Here are the materials in Not Afraid v. United States (D. Mont.):
Here are the materials in LaForge v. Gets Down (D. Mont.):
More importantly, significant intervening circumstances exist to sufficiently purge the taint of the illegal stop. First, prior to the interview, Littlebird was arraigned in the Crow Tribal Court and received appointed counsel. Second, the record reflects that Littlebird himself likely initiated the interview with the investigating officers. Third, before the interview he spoke with his Tribal counsel—a crucial factor in attenuation. United States v. Wellins, 654 F.2d 550, 555 (9th Cir. 1981). And finally, his counsel was present during the entire interview.
This case, out of the District of Montana, involves a trespass claim in Crow Tribal Court by Crow allottees regarding a transmission wire owned by PacificCorp.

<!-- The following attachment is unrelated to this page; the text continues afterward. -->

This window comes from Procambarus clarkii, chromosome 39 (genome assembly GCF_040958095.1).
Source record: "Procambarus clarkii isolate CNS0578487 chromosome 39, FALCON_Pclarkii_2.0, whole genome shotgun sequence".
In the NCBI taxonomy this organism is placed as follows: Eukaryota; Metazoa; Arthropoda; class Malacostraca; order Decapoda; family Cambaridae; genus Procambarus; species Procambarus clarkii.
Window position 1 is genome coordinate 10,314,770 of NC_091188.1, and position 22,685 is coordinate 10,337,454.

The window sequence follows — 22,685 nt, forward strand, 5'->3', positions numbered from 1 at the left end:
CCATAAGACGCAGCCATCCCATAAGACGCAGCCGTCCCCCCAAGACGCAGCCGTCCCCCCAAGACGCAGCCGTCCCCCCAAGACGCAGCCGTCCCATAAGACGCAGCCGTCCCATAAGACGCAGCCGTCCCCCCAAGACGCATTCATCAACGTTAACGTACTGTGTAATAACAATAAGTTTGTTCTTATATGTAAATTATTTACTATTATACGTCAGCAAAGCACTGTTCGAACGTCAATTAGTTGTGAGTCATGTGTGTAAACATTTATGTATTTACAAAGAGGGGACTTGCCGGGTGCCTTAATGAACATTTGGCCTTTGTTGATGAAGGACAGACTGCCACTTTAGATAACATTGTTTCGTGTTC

Three days a week, a dozen or so defendants in criminal cases appear before a Crow Tribal Court judge.
They could be charged with anything from a traffic violation to murder, and they could be there for a five-minute guilty plea or a weeklong trial. It’s all in the mix of a court schedule that begins at 8 a.m. and sometimes stretches into the evening.
Last year, the court handled 3,410 criminal cases, 335 civil cases, plus an intensive drug court and juvenile proceedings for a total of more than 4,200 cases, according to Associate Justice Julie Yarlott. During most of that year, the court was operating with just two judges. A second associate judge position is in the process of being filled.